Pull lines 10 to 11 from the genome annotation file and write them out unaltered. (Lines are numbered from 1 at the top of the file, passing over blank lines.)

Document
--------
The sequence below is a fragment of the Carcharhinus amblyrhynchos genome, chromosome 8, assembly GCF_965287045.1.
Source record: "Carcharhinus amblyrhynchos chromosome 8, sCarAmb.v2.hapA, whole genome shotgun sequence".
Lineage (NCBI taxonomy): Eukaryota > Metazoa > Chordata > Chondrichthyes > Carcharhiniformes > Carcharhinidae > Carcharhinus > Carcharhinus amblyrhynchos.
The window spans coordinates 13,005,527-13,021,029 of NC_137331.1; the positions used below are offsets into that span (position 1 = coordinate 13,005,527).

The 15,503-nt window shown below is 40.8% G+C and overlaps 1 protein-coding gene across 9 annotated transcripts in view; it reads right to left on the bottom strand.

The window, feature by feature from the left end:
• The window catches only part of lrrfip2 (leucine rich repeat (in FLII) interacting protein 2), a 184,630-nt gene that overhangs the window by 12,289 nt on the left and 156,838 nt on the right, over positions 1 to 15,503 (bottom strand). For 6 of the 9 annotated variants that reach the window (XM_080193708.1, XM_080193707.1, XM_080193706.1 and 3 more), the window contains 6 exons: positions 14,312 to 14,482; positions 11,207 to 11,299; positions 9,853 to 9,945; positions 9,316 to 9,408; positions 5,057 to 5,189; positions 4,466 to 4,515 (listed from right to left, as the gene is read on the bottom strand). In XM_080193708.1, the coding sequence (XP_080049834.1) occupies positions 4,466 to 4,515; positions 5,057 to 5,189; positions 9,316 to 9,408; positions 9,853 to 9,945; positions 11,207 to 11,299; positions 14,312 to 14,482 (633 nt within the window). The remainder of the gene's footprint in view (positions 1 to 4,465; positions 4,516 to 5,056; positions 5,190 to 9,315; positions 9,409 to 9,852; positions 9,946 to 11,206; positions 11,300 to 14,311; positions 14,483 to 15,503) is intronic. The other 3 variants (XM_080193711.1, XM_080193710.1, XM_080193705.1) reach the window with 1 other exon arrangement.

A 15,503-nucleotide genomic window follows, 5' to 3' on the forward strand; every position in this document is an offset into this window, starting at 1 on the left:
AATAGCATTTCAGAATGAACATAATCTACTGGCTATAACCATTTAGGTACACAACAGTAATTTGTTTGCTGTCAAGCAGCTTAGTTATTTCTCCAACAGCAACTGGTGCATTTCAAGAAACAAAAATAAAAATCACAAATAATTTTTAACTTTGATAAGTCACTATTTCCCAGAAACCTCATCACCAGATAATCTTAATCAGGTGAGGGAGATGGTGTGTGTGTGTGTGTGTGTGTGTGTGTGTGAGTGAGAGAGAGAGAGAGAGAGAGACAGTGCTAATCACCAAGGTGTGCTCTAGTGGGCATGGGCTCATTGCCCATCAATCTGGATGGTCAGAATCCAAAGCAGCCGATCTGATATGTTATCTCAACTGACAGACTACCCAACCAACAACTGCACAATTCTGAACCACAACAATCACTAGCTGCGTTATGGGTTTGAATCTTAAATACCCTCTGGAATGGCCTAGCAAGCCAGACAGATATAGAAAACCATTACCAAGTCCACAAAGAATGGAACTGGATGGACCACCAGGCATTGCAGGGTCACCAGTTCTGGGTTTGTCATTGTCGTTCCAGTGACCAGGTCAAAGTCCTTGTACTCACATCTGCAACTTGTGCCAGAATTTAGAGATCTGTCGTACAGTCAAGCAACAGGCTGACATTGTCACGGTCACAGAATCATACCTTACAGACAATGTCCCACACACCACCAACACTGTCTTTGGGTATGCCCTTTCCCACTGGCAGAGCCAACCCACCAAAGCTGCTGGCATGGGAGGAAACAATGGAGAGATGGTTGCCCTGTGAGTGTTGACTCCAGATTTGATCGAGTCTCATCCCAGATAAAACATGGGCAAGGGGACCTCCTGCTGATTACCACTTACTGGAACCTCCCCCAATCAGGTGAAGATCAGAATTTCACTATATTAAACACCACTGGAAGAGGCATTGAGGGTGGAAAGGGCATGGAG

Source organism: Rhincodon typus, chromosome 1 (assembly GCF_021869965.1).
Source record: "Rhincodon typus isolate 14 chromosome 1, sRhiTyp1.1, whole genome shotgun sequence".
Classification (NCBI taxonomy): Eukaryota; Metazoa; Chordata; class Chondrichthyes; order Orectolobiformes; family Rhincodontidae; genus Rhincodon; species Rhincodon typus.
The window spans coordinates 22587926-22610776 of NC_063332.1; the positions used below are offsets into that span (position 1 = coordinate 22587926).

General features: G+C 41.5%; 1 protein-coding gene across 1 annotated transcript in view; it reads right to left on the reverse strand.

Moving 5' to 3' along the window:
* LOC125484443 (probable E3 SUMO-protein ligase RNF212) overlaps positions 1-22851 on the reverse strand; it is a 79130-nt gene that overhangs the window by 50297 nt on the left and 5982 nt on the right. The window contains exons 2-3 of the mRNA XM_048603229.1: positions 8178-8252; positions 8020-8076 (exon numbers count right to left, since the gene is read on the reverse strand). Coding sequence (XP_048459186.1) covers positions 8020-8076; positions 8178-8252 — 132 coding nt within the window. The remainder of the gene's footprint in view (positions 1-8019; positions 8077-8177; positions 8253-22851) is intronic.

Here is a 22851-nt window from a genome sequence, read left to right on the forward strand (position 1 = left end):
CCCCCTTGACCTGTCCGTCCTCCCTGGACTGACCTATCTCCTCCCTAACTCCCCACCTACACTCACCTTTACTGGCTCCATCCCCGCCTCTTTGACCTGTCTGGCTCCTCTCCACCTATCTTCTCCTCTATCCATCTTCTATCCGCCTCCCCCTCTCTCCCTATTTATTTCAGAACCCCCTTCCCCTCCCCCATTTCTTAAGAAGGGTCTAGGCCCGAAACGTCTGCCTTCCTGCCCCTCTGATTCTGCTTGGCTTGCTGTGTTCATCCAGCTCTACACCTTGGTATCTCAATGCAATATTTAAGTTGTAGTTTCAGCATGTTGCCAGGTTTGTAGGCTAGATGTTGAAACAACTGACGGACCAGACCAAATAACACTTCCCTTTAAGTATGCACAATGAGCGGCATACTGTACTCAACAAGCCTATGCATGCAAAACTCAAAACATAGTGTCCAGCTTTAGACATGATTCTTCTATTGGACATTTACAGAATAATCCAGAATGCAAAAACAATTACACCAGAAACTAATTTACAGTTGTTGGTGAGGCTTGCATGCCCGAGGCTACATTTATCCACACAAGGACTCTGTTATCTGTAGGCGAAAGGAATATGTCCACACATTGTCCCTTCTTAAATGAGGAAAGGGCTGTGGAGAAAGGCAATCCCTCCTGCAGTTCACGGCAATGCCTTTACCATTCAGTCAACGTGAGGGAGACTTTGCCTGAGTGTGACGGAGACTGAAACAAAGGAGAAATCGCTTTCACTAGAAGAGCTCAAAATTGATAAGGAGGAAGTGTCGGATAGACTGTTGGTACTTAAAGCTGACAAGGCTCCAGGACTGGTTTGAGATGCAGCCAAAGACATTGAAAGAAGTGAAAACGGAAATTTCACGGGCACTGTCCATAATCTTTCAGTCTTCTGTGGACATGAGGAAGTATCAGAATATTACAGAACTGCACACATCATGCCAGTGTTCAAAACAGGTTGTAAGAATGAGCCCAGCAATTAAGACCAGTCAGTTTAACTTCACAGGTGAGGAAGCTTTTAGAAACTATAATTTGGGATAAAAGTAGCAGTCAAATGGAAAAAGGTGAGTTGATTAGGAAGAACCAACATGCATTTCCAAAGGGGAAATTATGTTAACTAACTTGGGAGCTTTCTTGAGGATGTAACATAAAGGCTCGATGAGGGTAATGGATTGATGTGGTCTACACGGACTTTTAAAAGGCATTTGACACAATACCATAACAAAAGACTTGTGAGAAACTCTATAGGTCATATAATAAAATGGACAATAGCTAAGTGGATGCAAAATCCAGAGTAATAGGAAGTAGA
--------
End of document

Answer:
Source organism: Rhincodon typus, chromosome 1 (assembly GCF_021869965.1).
Source record: "Rhincodon typus isolate 14 chromosome 1, sRhiTyp1.1, whole genome shotgun sequence".